Publish in OALib Journal

ISSN: 2333-9721

APC: Only $99


Any time

2019 ( 62 )

2018 ( 1479 )

2017 ( 1330 )

2016 ( 1378 )

Custom range...

Search Results: 1 - 10 of 80662 matches for " Hongde Liu "
All listed articles are free for downloading (OA Articles)
Page 1 /80662
Display every page Item
Metabolomics Analysis of the Responses to Partial Hepatectomy in Hepatocellular Carcinoma Patients  [PDF]
Wan Chan, Shuhai Lin, Stella Sun, Hongde Liu, John M. Luk, Zongwei Cai
American Journal of Analytical Chemistry (AJAC) , 2011, DOI: 10.4236/ajac.2011.22016
Abstract: In this study, liquid chromatography/quadrupole time of flight mass spectrometry (LC/QTOFMS) was employed for investigating the metabolome of the sera collected from hepatocellular carcinoma (HCC) patients before and 3 to 5 months after partial hepatectomy. To investigate the changes in metabolic phenotypes after the hepatic resection, principal components analysis (PCA) and support vector machine (SVM) were performed for the data grouping and classification. Based on the obtained SVM model, mass spectrometry spectra, database searching as well as the confirmation from authentic standards, several differentiating metabolites were tentatively identified. To improve visualization, z-score plot and heat map display were performed, which exhibited the changes in concentration of the metabolites. As a result, depletion of circulating carnitine, reduced amino acid biosynthesis and increased rate of lipid peroxidation were observed. Meanwhile, up-regulation of hypoxanthine indicated that purine metabolism might serve as the salvage pathway. Collectively, the results reflected metabolic responses to surgical operation in HCC patients, suggesting perturbation of energy metabolism may occur in 3 to 5 months after the partial hepatectomy.
The Patterns of Histone Modifications in the Vicinity of Transcription Factor Binding Sites in Human Lymphoblastoid Cell Lines
Yumin Nie, Hongde Liu, Xiao Sun
PLOS ONE , 2013, DOI: 10.1371/journal.pone.0060002
Abstract: Transcription factor (TF) binding at specific DNA sequences is the fundamental step in transcriptional regulation and is highly dependent on the chromatin structure context, which may be affected by specific histone modifications and variants, known as histone marks. The lack of a global binding map for hundreds of TFs means that previous studies have focused mainly on histone marks at binding sites for several specific TFs. We therefore studied 11 histone marks around computationally-inferred and experimentally-determined TF binding sites (TFBSs), based on 164 and 34 TFs, respectively, in human lymphoblastoid cell lines. For H2A.Z, methylation of H3K4, and acetylation of H3K27 and H3K9, the mark patterns exhibited bimodal distributions and strong pairwise correlations in the 600-bp region around enriched TFBSs, suggesting that these marks mainly coexist within the two nucleosomes proximal to the TF sites. TFs competing with nucleosomes to access DNA at most binding sites, contributes to the bimodal distribution, which is a common feature of histone marks for TF binding. Mark H3K79me2 showed a unimodal distribution on one side of TFBSs and the signals extended up to 4000 bp, indicating a longer-distance pattern. Interestingly, H4K20me1, H3K27me3, H3K36me3 and H3K9me3, which were more diffuse and less enriched surrounding TFBSs, showed unimodal distributions around the enriched TFBSs, suggesting that some TFs may bind to nucleosomal DNA. Besides, asymmetrical distributions of H3K36me3 and H3K9me3 indicated that repressors might establish a repressive chromatin structure in one direction to repress gene expression. In conclusion, this study demonstrated the ranges of histone marks associated with TF binding, and the common features of these marks around the binding sites. These findings have epigenetic implications for future analysis of regulatory elements.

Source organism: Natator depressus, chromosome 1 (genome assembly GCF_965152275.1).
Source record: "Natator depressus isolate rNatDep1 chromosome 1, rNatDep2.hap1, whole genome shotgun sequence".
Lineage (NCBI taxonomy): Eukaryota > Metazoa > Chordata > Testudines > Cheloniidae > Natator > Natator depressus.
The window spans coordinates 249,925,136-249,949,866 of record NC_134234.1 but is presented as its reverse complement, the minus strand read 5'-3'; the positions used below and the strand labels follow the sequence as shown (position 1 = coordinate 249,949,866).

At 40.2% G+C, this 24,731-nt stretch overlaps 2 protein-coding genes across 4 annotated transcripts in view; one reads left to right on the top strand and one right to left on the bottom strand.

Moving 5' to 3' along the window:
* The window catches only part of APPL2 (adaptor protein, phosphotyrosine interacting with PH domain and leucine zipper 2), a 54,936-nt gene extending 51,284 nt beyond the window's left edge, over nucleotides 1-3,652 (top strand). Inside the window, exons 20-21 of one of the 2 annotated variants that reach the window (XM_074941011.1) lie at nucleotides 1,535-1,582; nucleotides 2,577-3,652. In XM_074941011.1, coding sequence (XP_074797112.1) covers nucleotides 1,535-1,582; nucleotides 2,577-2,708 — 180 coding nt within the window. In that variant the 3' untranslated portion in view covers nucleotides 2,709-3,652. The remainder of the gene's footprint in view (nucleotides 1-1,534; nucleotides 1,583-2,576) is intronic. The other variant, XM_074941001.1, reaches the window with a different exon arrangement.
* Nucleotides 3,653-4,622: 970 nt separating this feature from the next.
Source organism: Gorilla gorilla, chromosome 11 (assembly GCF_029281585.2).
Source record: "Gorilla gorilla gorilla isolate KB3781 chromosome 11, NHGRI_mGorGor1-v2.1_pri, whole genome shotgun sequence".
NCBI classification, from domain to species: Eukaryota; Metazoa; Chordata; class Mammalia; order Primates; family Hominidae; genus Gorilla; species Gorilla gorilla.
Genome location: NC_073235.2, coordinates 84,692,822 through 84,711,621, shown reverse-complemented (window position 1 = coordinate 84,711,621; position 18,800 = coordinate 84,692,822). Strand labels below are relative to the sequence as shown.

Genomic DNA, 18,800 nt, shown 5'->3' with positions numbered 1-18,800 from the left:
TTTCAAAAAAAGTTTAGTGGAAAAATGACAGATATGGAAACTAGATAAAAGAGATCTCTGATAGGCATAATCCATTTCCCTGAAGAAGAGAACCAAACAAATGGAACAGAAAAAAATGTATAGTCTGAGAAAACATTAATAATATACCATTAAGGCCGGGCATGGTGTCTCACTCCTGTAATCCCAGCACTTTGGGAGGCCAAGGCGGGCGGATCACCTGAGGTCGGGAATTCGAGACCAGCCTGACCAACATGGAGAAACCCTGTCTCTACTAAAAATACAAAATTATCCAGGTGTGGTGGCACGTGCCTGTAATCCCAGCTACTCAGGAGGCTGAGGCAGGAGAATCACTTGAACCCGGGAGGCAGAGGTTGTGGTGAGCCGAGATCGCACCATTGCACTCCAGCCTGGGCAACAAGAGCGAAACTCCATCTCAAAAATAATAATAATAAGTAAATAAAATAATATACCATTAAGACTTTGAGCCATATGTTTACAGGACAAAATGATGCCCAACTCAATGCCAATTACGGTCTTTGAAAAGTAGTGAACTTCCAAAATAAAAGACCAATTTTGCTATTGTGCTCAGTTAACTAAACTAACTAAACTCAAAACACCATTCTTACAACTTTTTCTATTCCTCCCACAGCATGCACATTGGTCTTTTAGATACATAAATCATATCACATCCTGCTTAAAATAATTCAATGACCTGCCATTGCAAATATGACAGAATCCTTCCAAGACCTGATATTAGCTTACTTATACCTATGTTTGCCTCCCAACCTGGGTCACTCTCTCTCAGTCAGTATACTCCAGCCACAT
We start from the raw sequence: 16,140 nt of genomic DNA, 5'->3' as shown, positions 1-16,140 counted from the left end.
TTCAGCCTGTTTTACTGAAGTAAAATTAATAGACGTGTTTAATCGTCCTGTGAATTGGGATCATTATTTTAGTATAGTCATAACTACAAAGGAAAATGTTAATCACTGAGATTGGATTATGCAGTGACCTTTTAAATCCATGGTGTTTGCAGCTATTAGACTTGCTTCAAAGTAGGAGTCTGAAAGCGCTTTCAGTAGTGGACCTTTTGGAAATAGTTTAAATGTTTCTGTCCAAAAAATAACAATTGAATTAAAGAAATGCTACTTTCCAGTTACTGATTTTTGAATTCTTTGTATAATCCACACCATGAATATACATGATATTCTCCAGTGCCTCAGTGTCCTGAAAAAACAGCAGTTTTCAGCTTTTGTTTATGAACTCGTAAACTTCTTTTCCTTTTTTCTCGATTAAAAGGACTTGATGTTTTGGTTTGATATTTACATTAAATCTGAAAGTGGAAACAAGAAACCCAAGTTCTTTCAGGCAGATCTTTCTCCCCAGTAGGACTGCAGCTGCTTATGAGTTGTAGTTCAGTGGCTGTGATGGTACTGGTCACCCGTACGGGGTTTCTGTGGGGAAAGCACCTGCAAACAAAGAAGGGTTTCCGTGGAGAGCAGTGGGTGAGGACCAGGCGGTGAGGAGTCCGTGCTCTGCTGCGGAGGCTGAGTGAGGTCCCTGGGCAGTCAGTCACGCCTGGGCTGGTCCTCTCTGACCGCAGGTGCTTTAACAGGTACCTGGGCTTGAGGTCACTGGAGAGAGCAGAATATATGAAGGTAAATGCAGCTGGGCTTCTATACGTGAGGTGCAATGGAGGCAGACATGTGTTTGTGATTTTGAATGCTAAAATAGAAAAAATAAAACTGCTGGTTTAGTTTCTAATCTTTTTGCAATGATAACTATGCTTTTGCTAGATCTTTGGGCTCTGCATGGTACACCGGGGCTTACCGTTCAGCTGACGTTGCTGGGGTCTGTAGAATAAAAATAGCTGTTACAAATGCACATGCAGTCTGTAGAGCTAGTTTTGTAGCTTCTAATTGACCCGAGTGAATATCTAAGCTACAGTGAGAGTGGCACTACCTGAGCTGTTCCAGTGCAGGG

MicroRNA Genes Derived from Repetitive Elements and Expanded by Segmental Duplication Events in Mammalian Genomes
Zhidong Yuan,Xiao Sun,Hongde Liu,Jianming Xie
PLOS ONE , 2012, DOI: 10.1371/journal.pone.0017666
Abstract: MicroRNAs (miRNAs) are a class of small noncoding RNAs that regulate gene expression by targeting mRNAs for translation repression or mRNA degradation. Many miRNAs are being discovered and studied, but in most cases their origin, evolution and function remain unclear. Here, we characterized miRNAs derived from repetitive elements and miRNA families expanded by segmental duplication events in the human, rhesus and mouse genomes. We applied a comparative genomics approach combined with identifying miRNA paralogs in segmental duplication pair data in a genome-wide study to identify new homologs of human miRNAs in the rhesus and mouse genomes. Interestingly, using segmental duplication pair data, we provided credible computational evidence that two miRNA genes are located in the pseudoautosomal region of the human Y chromosome. We characterized all the miRNAs whether they were derived from repetitive elements or not and identified significant differences between the repeat-related miRNAs (RrmiRs) and non-repeat-derived miRNAs in (1) their location in protein-coding and intergenic regions in genomes, (2) the minimum free energy of their hairpin structures, and (3) their conservation in vertebrate genomes. We found some lineage-specific RrmiR families and three lineage-specific expansion families, and provided evidence indicating that some RrmiR families formed and expanded during evolutionary segmental duplication events. We also provided computational and experimental evidence for the functions of the conservative RrmiR families in the three species. Together, our results indicate that repetitive elements contribute to the origin of miRNAs, and large segmental duplication events could prompt the expansion of some miRNA families, including RrmiR families. Our study is a valuable contribution to the knowledge of evolution and function of non-coding region in genome.